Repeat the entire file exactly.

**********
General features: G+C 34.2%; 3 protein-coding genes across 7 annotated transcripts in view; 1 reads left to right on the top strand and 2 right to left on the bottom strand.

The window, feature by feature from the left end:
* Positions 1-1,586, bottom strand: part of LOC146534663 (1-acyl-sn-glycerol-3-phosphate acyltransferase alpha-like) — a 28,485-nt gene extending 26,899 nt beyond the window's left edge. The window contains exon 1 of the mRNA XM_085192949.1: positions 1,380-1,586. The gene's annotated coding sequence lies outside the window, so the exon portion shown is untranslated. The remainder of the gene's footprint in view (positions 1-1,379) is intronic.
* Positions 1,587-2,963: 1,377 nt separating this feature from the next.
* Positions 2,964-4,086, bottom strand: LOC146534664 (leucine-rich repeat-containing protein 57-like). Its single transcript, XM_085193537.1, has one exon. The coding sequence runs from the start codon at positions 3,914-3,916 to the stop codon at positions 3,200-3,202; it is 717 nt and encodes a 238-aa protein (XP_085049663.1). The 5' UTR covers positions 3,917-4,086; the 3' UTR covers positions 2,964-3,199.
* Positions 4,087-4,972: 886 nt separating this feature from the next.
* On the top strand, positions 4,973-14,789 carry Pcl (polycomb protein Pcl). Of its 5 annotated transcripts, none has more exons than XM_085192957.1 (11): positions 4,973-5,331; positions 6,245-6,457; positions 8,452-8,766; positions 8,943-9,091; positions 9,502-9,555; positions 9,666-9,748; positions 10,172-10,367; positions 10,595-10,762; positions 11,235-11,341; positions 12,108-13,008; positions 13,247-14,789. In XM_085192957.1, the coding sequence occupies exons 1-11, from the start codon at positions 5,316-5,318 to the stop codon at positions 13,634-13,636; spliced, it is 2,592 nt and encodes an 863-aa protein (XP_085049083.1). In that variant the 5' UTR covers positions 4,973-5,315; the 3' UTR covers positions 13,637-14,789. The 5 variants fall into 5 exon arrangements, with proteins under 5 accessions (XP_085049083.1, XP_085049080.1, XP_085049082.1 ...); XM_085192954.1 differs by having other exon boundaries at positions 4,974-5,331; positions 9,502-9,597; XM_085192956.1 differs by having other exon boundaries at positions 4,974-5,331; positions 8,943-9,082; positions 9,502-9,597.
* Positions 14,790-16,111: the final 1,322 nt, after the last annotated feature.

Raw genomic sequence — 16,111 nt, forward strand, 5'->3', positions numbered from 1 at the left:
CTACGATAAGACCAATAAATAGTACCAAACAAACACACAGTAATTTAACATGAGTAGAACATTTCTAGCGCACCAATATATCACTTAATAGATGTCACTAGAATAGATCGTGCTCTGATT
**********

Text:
General features: G+C 34.2%; 3 protein-coding genes across 7 annotated transcripts in view; 1 reads left to right on the top strand and 2 right to left on the bottom strand.

The window, feature by feature from the left end:
* Positions 1-1,586, bottom strand: part of LOC146534663 (1-acyl-sn-glycerol-3-phosphate acyltransferase alpha-like) — a 28,485-nt gene extending 26,899 nt beyond the window's left edge. The window contains exon 1 of the mRNA XM_085192949.1: positions 1,380-1,586. The gene's annotated coding sequence lies outside the window, so the exon portion shown is untranslated. The remainder of the gene's footprint in view (positions 1-1,379) is intronic.
* Positions 1,587-2,963: 1,377 nt separating this feature from the next.
* Positions 2,964-4,086, bottom strand: LOC146534664 (leucine-rich repeat-containing protein 57-like). Its single transcript, XM_085193537.1, has one exon. The coding sequence runs from the start codon at positions 3,914-3,916 to the stop codon at positions 3,200-3,202; it is 717 nt and encodes a 238-aa protein (XP_085049663.1). The 5' UTR covers positions 3,917-4,086; the 3' UTR covers positions 2,964-3,199.
* Positions 4,087-4,972: 886 nt separating this feature from the next.
* On the top strand, positions 4,973-14,789 carry Pcl (polycomb protein Pcl). Of its 5 annotated transcripts, none has more exons than XM_085192957.1 (11): positions 4,973-5,331; positions 6,245-6,457; positions 8,452-8,766; positions 8,943-9,091; positions 9,502-9,555; positions 9,666-9,748; positions 10,172-10,367; positions 10,595-10,762; positions 11,235-11,341; positions 12,108-13,008; positions 13,247-14,789. In XM_085192957.1, the coding sequence occupies exons 1-11, from the start codon at positions 5,316-5,318 to the stop codon at positions 13,634-13,636; spliced, it is 2,592 nt and encodes an 863-aa protein (XP_085049083.1). In that variant the 5' UTR covers positions 4,973-5,315; the 3' UTR covers positions 13,637-14,789. The 5 variants fall into 5 exon arrangements, with proteins under 5 accessions (XP_085049083.1, XP_085049080.1, XP_085049082.1 ...); XM_085192954.1 differs by having other exon boundaries at positions 4,974-5,331; positions 9,502-9,597; XM_085192956.1 differs by having other exon boundaries at positions 4,974-5,331; positions 8,943-9,082; positions 9,502-9,597.
* Positions 14,790-16,111: the final 1,322 nt, after the last annotated feature.

Raw genomic sequence — 16,111 nt, forward strand, 5'->3', positions numbered from 1 at the left:
CTACGATAAGACCAATAAATAGTACCAAACAAACACACAGTAATTTAACATGAGTAGAACATTTCTAGCGCACCAATATATCACTTAATAGATGTCACTAGAATAGATCGTGCTCTGATT